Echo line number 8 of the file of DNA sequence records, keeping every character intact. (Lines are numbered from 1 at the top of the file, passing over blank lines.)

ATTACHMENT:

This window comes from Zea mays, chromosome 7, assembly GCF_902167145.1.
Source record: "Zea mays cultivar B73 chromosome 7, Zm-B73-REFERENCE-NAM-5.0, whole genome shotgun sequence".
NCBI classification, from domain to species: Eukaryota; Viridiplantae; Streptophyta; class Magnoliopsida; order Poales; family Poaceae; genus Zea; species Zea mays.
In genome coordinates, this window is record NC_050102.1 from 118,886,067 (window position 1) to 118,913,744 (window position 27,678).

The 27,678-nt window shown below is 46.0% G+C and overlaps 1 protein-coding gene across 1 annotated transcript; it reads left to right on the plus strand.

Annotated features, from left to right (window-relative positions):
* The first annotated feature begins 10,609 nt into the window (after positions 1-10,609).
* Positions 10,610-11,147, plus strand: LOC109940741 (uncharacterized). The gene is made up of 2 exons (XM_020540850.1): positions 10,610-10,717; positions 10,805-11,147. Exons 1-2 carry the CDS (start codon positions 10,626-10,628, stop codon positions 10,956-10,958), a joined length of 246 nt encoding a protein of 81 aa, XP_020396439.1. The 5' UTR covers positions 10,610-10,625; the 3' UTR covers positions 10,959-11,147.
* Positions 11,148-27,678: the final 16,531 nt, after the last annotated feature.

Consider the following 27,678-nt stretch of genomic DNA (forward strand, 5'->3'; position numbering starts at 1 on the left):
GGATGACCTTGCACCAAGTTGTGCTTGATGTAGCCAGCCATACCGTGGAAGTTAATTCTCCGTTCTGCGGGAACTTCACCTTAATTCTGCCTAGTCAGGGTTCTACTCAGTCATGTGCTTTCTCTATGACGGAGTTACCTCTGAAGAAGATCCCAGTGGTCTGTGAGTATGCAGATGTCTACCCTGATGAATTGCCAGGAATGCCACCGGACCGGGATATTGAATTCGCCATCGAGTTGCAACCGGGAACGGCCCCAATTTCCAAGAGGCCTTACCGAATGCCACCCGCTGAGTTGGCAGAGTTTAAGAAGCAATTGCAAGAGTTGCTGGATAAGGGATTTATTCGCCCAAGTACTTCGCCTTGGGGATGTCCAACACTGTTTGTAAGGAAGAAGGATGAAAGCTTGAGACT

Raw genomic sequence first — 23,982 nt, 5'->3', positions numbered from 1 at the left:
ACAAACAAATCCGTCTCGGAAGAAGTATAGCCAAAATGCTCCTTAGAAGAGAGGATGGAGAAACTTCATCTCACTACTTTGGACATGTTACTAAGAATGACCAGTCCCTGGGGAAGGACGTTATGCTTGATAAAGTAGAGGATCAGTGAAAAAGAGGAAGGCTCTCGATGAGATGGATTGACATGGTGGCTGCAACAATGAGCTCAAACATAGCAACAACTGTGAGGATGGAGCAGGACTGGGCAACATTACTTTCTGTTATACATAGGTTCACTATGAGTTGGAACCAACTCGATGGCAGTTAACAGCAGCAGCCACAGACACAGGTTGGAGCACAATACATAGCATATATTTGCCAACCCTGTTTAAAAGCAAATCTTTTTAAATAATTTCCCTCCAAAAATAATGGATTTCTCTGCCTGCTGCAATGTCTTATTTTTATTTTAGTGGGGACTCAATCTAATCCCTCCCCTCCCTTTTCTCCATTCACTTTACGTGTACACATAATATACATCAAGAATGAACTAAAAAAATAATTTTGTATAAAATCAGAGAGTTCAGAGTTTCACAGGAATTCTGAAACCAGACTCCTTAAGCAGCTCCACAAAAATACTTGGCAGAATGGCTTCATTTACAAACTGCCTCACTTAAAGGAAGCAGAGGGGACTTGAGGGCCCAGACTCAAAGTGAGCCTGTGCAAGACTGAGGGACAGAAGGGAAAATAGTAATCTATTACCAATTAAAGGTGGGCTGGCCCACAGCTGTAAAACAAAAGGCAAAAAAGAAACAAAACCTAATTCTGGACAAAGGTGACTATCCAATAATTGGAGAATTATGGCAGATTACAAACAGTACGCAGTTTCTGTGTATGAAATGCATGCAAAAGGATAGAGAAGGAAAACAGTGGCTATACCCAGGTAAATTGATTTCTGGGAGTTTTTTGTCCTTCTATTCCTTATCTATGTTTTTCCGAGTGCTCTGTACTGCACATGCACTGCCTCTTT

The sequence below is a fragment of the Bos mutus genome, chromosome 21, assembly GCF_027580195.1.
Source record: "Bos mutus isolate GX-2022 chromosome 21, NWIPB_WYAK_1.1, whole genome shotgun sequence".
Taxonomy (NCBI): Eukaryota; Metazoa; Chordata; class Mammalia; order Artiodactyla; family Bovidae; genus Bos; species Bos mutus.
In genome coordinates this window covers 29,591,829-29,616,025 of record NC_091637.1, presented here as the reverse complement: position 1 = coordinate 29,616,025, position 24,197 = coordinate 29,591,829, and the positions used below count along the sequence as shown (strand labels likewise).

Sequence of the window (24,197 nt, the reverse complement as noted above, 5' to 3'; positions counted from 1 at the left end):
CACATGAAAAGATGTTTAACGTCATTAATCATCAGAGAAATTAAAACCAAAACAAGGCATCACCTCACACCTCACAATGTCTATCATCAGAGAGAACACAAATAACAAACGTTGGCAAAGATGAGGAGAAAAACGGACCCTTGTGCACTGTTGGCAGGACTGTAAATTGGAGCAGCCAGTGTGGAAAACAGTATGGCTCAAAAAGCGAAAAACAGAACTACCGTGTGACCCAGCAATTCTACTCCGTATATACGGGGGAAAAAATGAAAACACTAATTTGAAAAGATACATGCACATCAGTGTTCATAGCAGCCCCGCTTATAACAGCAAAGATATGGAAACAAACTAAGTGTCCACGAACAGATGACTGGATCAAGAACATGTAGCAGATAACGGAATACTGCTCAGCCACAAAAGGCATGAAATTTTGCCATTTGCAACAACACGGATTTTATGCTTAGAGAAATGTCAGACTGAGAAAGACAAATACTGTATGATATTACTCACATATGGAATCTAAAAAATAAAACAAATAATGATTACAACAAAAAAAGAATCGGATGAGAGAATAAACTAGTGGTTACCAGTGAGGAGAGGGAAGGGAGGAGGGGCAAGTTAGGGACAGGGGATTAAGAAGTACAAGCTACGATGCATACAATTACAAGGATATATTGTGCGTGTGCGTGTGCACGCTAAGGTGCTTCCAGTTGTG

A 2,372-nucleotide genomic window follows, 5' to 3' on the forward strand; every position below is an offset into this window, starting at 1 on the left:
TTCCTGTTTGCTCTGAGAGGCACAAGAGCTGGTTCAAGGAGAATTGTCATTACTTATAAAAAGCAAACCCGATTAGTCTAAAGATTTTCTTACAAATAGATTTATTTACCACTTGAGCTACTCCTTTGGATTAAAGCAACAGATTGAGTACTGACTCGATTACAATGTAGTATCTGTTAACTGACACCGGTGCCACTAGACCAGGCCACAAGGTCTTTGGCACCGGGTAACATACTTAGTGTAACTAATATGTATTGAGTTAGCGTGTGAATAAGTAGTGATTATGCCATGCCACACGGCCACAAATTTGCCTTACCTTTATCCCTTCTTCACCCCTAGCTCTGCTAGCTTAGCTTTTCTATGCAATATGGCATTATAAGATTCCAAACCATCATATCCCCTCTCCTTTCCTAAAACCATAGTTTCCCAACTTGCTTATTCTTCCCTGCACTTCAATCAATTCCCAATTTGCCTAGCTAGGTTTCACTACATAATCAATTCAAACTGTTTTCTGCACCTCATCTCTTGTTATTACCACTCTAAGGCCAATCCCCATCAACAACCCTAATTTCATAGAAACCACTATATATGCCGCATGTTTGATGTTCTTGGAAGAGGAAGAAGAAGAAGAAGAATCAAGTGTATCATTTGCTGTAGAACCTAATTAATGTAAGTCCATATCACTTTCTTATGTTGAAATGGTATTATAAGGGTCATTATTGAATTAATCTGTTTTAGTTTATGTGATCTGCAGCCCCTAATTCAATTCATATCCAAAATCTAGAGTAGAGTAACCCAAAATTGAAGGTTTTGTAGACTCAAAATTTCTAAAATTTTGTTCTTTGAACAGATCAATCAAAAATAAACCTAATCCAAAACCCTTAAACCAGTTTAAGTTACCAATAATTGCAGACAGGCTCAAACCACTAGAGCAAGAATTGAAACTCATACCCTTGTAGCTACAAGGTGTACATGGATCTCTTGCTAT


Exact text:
* Positions 10,610-11,147, plus strand: LOC109940741 (uncharacterized). The gene is made up of 2 exons (XM_020540850.1): positions 10,610-10,717; positions 10,805-11,147. Exons 1-2 carry the CDS (start codon positions 10,626-10,628, stop codon positions 10,956-10,958), a joined length of 246 nt encoding a protein of 81 aa, XP_020396439.1. The 5' UTR covers positions 10,610-10,625; the 3' UTR covers positions 10,959-11,147.